Microsoft has notably worked on "3D Touch" technology in the past, a feature it was planning to incorporate into its smartphones. The efforts were canceled to the dismay of many fans, but it seems that the company isn't completely done with the idea of interacting with a device without actually touching the screen.
A patent filed back in 2016 has recently been published by the U.S. Patent and Trademark Office, titled "Touchless input". The text itself says it's a continuation of a similar patent the company had filed back in 2012, presumably as part of its previous attempts at bringing devices with the technology to market.
The patent includes the use of a depth camera to generate a series of depth maps which model a human subject and while it could also be used for modeling an entire human body - similar to the Kinect sensor -, the focus seems to be on the hands and fingers. The technology would be trained using a machine learning algorithm to model one or more of the user's fingers and detect its position, angle, and movements. This would allow the system to interpret gestures and have them correspond to actions taken on the device.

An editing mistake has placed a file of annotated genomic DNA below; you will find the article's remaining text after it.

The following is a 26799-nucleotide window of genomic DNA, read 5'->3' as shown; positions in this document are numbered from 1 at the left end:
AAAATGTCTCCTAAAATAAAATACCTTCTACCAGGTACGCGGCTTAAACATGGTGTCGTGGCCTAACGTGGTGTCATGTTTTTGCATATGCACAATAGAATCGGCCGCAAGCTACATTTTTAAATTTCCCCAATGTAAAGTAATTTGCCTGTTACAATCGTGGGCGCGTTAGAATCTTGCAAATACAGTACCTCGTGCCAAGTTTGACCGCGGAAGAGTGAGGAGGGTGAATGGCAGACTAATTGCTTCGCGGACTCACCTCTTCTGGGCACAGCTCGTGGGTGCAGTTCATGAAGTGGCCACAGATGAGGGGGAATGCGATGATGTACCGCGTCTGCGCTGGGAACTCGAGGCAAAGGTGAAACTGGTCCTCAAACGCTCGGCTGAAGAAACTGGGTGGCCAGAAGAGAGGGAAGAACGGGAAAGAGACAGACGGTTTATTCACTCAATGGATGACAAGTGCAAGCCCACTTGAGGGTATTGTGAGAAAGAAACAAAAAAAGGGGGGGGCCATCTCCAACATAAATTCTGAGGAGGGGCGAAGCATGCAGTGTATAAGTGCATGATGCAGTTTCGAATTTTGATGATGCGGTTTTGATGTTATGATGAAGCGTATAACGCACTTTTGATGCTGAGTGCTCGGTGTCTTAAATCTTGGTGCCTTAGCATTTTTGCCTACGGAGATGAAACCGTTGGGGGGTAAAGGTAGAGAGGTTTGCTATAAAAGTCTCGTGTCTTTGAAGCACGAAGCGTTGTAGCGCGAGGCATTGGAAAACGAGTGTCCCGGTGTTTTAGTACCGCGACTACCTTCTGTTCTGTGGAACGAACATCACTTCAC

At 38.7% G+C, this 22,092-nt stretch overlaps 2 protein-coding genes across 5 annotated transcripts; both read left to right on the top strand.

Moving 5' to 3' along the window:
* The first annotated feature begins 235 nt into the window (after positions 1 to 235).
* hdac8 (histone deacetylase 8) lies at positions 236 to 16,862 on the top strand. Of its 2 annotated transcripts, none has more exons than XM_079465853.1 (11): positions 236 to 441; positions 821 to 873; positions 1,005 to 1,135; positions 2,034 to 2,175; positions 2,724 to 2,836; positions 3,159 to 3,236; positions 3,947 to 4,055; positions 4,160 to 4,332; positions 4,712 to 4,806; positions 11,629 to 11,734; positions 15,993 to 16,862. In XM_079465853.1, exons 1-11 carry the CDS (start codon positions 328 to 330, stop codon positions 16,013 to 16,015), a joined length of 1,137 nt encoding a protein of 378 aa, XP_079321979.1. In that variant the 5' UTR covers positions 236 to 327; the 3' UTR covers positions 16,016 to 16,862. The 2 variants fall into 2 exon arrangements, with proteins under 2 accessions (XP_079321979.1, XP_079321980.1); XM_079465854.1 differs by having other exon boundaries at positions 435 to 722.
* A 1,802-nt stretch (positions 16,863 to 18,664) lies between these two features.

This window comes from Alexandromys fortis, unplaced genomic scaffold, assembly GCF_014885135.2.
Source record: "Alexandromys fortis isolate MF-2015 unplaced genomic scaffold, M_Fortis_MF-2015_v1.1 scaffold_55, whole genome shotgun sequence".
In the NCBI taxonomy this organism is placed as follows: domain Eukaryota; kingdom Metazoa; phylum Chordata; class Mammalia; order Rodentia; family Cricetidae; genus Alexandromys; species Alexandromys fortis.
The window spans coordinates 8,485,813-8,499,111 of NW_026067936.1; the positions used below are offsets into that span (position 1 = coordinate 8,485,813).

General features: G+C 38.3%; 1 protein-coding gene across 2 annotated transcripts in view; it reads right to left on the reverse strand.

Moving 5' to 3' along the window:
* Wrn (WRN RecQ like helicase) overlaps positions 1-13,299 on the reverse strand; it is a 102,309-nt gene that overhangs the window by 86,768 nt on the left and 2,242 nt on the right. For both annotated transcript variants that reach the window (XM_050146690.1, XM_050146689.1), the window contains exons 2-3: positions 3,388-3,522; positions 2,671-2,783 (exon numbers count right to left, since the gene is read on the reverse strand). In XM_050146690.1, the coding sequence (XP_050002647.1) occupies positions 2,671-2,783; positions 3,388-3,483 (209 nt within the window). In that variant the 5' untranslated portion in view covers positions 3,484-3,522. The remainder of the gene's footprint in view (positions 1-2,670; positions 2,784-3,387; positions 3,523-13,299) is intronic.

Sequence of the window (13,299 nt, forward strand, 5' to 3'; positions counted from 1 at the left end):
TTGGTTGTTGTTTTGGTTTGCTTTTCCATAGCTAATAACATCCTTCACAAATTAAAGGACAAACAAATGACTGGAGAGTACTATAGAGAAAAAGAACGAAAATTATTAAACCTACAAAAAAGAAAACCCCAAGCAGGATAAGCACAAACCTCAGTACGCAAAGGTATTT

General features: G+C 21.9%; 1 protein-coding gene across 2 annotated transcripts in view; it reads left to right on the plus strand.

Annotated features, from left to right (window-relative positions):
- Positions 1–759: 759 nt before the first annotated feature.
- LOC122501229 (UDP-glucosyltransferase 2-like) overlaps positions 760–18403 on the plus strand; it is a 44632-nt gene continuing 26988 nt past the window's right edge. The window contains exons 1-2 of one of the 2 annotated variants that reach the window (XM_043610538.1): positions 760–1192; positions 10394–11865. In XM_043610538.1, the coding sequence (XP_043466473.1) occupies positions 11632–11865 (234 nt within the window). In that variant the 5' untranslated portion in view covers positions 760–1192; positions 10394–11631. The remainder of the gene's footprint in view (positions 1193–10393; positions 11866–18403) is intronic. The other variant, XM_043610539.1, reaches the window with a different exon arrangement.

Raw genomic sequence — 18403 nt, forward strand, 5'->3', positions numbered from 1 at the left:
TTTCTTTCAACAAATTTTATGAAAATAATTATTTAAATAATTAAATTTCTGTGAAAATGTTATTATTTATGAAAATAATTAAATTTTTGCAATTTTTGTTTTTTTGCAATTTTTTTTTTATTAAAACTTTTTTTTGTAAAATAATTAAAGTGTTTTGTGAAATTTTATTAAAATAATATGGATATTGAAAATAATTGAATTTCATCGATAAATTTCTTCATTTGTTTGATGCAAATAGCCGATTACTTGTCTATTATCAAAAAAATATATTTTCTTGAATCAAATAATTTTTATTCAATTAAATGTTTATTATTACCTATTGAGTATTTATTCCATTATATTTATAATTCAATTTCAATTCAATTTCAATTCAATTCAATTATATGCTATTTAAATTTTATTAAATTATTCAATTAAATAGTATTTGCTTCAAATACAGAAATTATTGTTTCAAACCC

Possible gestures mentioned include tapping, double-tapping, pinching, pressing, scrolling, panning, and more, which means the user would be able to interact with the device similarly to how they interact with a touchscreen. The touch-less interaction could have a few advantages, such as being less obtrusive to the user's view or leaving fewer smudges on the screen over time.
Of course, patents very often turn to nothing or take a long time to bear any fruits, as we've seen with Microsoft's own Andromeda-related patents. It remains to be seen if the Redmond company plans to build this into any of its future devices, but it would certainly be interesting to finally have 3D Touch come to the public in one way or another.
Via: Digital Trends